New Wealth for Old Nations provides a guide to policy priorities in small or regional economies. It will be of interest to policymakers, students, and scholars seeking avenues to improved growth, greater opportunity, and better governance. Some of the world's leading economists combine their research insights with a discussion of the practicalities of implementing structural reforms. Scotland is the ideal case study: the recent devolution of government in the United Kingdom offers a natural experiment in political economy, one whose lessons apply to almost any small, advanced economy.
One fundamental conclusion is that policy can make a big difference to long-term prosperity in small economies open to flows of knowledge, investment, and migrants. Indeed the difficulty in introducing growth-oriented policies lies more in the politics of implementing change than in the theoretical diagnosis. Public sector governance is consequently a key issue in creating a pro-growth consensus. And faster growth must be seen to improve opportunities for the population as a whole. Further, setting out the evidence--as this book does for Scotland--is vital to overcoming entrenched institutional barriers to policy reform. The first chapter is by Jo Armstrong, John McLaren, and the editors; and the subsequent chapters are by Paul Krugman, William Baumol, Edward Glaeser, Paul Hallwood and Ronald MacDonald, James Heckman and Dimitriy Masterov, Heather Joshi and Robert Wright, Nicholas Crafts, and John Bradley.
"New Wealth for Old Nations focuses on the challenge of improving prosperity in small open economies committed to social justice and environmental sustainability. . . . The strengths of the collection lie mainly in the astute insights and systematic analysis in the individual chapters. The book is a valuable and polished set of essays with many interesting observations on the complex dynamics and drivers of regional economic development."--Ivan Turok, Journal of Regional Science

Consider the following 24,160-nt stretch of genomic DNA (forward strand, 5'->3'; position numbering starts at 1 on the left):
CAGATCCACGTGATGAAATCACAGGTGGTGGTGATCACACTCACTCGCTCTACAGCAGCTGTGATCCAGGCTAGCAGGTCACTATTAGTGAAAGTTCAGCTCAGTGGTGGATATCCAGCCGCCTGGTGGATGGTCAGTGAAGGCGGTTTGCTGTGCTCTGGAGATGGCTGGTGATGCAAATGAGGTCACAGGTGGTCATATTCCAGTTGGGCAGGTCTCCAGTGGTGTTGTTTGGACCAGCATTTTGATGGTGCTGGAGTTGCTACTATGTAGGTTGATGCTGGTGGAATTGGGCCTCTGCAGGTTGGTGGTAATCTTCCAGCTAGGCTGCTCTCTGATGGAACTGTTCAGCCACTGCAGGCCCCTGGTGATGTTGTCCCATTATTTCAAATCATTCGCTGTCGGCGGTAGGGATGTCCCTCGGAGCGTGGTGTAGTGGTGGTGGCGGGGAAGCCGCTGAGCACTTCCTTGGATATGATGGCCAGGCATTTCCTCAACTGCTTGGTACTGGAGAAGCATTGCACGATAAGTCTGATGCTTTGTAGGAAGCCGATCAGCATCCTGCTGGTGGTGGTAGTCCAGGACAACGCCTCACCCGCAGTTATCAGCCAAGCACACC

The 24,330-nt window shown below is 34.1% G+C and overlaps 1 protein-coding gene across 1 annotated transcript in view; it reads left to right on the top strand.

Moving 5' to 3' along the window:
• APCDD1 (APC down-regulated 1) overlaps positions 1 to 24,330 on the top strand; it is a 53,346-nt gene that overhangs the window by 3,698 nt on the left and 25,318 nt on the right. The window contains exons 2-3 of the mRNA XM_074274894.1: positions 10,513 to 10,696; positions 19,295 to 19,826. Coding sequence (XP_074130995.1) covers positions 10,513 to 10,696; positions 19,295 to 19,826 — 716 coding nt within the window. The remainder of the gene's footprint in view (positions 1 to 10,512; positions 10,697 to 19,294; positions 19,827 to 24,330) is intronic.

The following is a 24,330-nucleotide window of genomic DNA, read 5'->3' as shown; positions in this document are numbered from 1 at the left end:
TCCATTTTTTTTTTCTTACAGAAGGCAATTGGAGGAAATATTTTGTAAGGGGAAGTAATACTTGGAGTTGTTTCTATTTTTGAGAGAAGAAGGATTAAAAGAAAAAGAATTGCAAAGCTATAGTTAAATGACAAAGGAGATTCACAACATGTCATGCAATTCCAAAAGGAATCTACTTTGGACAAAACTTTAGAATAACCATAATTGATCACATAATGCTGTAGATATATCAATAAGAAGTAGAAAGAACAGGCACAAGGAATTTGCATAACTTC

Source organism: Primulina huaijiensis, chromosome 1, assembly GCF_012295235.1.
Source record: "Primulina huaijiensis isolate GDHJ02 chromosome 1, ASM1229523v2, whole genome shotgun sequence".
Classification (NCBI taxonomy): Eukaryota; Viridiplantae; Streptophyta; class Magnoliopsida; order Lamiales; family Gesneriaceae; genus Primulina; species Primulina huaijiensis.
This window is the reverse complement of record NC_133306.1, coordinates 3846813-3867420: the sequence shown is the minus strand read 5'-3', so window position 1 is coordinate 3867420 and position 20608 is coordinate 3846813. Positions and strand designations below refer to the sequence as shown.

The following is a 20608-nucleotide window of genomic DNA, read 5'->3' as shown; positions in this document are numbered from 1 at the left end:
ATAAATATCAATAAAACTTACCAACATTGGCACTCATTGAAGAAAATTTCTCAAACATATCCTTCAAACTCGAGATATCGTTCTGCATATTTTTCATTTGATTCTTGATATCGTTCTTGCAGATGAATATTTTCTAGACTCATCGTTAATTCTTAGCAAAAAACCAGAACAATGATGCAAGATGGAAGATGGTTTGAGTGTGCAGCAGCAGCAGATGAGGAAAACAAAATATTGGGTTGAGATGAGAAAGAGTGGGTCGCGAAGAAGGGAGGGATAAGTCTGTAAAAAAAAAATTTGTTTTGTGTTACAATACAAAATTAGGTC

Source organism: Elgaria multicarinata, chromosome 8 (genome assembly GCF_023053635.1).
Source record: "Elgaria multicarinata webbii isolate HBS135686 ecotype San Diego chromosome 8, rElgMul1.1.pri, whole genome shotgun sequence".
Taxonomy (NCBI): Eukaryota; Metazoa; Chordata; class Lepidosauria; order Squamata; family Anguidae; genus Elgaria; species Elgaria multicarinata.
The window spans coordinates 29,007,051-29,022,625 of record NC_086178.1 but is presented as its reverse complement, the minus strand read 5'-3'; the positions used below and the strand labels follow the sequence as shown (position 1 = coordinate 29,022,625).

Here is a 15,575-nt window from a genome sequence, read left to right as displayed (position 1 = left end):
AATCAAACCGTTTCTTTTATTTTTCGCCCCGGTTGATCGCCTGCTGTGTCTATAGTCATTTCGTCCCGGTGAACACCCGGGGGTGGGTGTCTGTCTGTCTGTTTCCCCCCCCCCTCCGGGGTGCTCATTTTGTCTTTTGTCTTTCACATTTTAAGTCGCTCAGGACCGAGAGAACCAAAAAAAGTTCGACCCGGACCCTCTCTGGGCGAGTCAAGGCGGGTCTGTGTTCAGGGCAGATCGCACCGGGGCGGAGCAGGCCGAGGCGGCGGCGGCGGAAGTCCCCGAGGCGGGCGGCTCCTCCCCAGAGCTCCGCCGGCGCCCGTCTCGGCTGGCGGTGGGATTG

"Many of Europe's early industrialized regions face similar difficulties in finding a new engine to boost growth despite tremendous efforts by national governments. Some outstanding economists join forces here to understand how Scotland could improve regional growth. In doing so they provide an integrated and global view of the issues at stake in a way that is understandable to many readers, and bring to the fore neglected questions. New Wealth for Old Nations will lead not only decision makers but also scholars interested in local development to look at regions and growth in a new and more effective way."--Jacques Thisse, Center for Operations Research and Econometrics, Université catholique de Louvai
"This book, dedicated to analyzing new approaches to growth in small economies, with a particular focus on Scotland, is replete with interesting, stimulating, and insightful chapters. Each chapter is not only technically competent but is written in a lively and compelling manner. Each addresses economic growth from a broad spectrum of perspectives, spanning enterprise and innovation, to the mobility of skilled labor, to demographics and the governance of public services. The introduction provides an excellent context."--David B. Audretsch, Director, Entrepreneurship, Growth, and Public Policy Group, Max Planck Institute
Table of Contents
Other Princeton books authored or coauthored by Diane Coyle: